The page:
RE: Kyoto

From: Vandergraaf, Chuck (
Date: Sat Apr 21 2001 - 09:05:15 EDT

  • Next message: Jonathan Clarke: "Re: Kyoto"

    That Chornobyl was a disaster of enormous magnitude is an understatement.
    Yet to tar all nuclear power plants with the same brush is not warranted,
    IMHO. The fire at Chornobyl was caused by human error, compounded by the
    fact that, like the UK Magnox reactors, the moderator was graphite, not
    heavy water, like the CANDU reactors in Canada or light water in US
    reactors. To compound the problem even more, the RBMK reactors (the ones at
    Chornobyl) did not even have a proper concrete containment "dome" around
    them. Just as we don't equate all chemical plants with the one in Bhopal,
    India, we should not put all nuclear reactors in the same category.
    As to "cancers and deformities," as far as I am aware, it is not at all
    clear that these are due to the Chornobyl accident which only claimed very
    lives, not the thousands that the media trot out at the slightest mention of
    nuclear power. Yes, there was an increase in thyroid cancer, but that is
    one of the easier cancers to treat. Much of the health problems in Belarus
    and Ukraine are due to poor living conditions and poor health care. Trouble
    is, we have no baseline data that tells us what the incidence of "cancers
    and deformities" were before the accident. If your daughter has any hard
    evidence that these cancers and deformities were caused by increased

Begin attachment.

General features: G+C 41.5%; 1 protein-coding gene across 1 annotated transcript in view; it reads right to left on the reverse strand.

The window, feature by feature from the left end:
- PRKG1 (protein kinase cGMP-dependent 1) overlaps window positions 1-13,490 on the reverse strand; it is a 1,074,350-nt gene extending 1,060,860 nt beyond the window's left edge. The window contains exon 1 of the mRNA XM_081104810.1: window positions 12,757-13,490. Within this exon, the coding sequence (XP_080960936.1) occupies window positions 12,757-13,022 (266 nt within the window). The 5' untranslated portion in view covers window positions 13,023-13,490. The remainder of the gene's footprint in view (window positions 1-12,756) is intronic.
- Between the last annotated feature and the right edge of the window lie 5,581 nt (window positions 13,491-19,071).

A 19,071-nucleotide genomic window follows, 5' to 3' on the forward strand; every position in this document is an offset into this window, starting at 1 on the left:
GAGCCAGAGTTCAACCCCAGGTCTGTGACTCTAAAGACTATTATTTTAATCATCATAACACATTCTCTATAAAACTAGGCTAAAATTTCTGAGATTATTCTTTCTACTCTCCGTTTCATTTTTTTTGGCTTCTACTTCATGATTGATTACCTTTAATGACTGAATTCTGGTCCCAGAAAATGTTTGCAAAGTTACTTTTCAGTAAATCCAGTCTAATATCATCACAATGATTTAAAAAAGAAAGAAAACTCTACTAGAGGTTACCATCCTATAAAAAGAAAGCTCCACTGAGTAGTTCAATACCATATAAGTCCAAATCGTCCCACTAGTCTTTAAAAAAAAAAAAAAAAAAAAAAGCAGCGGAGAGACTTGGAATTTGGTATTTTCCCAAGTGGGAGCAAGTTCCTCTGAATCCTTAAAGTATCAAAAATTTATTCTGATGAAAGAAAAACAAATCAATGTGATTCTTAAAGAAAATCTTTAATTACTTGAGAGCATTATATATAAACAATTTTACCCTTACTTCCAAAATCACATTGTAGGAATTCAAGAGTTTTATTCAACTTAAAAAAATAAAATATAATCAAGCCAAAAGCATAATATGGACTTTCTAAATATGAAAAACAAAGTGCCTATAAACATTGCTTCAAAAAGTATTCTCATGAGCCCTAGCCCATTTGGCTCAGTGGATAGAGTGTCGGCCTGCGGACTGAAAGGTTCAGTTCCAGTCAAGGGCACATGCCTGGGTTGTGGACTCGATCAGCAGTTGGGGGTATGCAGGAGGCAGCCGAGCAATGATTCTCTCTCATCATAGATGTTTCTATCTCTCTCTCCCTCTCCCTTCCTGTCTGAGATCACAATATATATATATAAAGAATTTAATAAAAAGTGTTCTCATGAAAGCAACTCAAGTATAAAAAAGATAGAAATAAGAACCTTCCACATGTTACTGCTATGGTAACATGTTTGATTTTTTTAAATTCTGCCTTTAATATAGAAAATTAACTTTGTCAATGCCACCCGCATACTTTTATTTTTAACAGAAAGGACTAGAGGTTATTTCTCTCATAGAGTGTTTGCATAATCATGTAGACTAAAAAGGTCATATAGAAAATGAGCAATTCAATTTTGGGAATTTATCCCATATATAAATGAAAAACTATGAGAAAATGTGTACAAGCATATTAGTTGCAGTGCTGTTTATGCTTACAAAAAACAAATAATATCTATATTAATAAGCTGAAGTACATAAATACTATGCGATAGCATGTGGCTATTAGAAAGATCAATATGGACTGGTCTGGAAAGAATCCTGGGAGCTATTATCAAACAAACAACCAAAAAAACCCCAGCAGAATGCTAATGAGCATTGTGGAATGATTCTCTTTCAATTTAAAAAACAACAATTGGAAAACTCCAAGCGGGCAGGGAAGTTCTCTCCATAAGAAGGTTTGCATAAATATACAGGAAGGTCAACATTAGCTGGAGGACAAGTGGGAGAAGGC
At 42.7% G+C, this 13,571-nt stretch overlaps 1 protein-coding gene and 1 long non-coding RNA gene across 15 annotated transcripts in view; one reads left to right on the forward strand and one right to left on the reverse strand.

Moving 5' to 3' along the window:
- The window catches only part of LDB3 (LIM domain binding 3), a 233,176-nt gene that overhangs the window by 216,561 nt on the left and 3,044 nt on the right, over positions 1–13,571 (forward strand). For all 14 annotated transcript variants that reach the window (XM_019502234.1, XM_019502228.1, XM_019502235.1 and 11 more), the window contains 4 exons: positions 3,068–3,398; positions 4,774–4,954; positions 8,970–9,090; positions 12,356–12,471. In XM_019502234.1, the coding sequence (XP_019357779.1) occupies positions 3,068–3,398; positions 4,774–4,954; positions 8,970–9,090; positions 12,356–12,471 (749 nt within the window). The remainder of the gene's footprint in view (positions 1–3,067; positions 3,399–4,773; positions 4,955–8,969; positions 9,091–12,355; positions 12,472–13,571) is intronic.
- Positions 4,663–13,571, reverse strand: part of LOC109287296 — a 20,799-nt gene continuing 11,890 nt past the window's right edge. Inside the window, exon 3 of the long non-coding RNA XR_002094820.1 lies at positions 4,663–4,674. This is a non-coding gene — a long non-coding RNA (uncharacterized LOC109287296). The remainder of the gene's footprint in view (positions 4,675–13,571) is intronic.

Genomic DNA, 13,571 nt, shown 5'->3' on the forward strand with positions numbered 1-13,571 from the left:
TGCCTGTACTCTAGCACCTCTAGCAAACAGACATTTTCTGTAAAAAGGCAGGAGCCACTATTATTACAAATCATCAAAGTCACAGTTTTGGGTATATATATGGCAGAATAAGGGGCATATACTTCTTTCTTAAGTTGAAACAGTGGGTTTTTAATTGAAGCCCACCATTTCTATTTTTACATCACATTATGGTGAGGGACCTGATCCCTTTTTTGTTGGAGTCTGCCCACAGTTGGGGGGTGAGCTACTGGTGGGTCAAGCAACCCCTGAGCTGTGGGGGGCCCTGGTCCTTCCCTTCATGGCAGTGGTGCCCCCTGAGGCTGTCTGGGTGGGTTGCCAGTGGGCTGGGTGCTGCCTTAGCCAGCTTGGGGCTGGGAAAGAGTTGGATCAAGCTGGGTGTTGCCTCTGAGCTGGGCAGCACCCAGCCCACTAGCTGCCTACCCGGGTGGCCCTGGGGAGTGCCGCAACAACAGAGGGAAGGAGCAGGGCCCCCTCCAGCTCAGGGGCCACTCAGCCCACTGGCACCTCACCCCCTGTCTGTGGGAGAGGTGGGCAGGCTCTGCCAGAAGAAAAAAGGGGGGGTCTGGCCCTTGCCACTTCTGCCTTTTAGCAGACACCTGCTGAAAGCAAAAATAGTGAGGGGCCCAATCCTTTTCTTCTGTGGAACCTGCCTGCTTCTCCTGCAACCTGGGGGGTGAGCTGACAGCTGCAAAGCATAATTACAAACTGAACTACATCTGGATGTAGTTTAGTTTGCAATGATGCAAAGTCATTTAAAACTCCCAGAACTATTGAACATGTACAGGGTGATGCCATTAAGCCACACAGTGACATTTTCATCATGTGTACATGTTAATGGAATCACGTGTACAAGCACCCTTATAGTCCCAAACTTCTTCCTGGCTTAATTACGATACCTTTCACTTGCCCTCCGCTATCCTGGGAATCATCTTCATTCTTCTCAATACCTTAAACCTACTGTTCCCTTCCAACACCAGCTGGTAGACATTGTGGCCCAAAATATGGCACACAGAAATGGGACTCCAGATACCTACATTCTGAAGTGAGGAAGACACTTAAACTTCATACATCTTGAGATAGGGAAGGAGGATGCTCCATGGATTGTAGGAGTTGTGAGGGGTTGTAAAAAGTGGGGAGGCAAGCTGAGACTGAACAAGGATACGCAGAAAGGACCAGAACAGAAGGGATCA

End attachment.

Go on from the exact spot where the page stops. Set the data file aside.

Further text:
radiation and not as a results of poor diet and poor health care, I'd like
    to see that. In fact, many organizations would be interested to see these
    These issues are not nearly as complex as one would think. Nobody in his or
    her right mind would want to build a RBMK-type reactor anywhere (even the
    Romanians have chosen the CANDU reactor) and, therefore, any comparison is
    To me, the choice is quite simple and quite clear: if we are going to go
    along with the Kyoto Protocol, we can either make do with much less, or go
    the nuclear energy route, or have a combination of both. I doubt very much
    that windmills will be able to take up the slack (even though I grew up in
    the land of windmills ;-) )

    -----Original Message-----
    From: M.B.Roberts []
    Sent: Saturday April 21, 2001 7:32 AM
    To: george murphy; Vandergraaf, Chuck
    Cc: acg;
    Subject: Re: Kyoto

    I dont think those in Belarus and around Chernobyl would agree with all
    their cancers and deformities.
    My daughter visited Belarus las t october and was horrified that deformed
    babies were so common due to Chernobyl and were then given to orphanages.
    However these issues are so complex that I dont think one can come out with
    quick answers

    ----- Original Message -----
    From: george murphy <>
    To: Vandergraaf, <> Chuck
    Cc: 'M.B.Roberts' <> ; acg
    <> ; <>
    Sent: Saturday, April 21, 2001 12:41 PM
    Subject: Re: Kyoto


    "Vandergraaf, Chuck" wrote:

    No, Michael, IMHO, you are not too green. Kermit the frog said "It's hard
    being green." I would say that it difficult to be too green!

            But it is easy to be ignorantly green. Note, e.g., the opposition
    of many self-described greens to any form of nuclear power which (as Jon
    points out) could make a big dent in greenhouse emissions.

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